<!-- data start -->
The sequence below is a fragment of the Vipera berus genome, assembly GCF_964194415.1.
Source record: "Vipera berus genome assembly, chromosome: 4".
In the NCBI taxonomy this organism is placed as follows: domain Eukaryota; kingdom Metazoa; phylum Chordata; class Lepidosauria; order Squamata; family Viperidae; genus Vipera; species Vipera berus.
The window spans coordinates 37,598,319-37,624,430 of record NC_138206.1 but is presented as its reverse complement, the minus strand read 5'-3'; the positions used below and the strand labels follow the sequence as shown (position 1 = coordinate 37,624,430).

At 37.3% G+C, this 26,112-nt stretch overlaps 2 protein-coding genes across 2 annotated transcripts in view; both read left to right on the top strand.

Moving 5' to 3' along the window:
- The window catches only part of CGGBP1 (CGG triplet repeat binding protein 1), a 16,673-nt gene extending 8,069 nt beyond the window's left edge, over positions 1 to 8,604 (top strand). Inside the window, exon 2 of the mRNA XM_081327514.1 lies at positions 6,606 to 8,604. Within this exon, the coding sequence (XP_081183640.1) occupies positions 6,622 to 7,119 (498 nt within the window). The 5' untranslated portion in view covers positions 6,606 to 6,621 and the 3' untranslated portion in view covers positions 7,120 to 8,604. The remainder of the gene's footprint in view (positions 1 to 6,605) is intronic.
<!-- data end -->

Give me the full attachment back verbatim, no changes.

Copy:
The sequence below is a fragment of the Vipera berus genome, assembly GCF_964194415.1.
Source record: "Vipera berus genome assembly, chromosome: 4".
In the NCBI taxonomy this organism is placed as follows: domain Eukaryota; kingdom Metazoa; phylum Chordata; class Lepidosauria; order Squamata; family Viperidae; genus Vipera; species Vipera berus.
The window spans coordinates 37,598,319-37,624,430 of record NC_138206.1 but is presented as its reverse complement, the minus strand read 5'-3'; the positions used below and the strand labels follow the sequence as shown (position 1 = coordinate 37,624,430).

At 37.3% G+C, this 26,112-nt stretch overlaps 2 protein-coding genes across 2 annotated transcripts in view; both read left to right on the top strand.

Moving 5' to 3' along the window:
- The window catches only part of CGGBP1 (CGG triplet repeat binding protein 1), a 16,673-nt gene extending 8,069 nt beyond the window's left edge, over positions 1 to 8,604 (top strand). Inside the window, exon 2 of the mRNA XM_081327514.1 lies at positions 6,606 to 8,604. Within this exon, the coding sequence (XP_081183640.1) occupies positions 6,622 to 7,119 (498 nt within the window). The 5' untranslated portion in view covers positions 6,606 to 6,621 and the 3' untranslated portion in view covers positions 7,120 to 8,604. The remainder of the gene's footprint in view (positions 1 to 6,605) is intronic.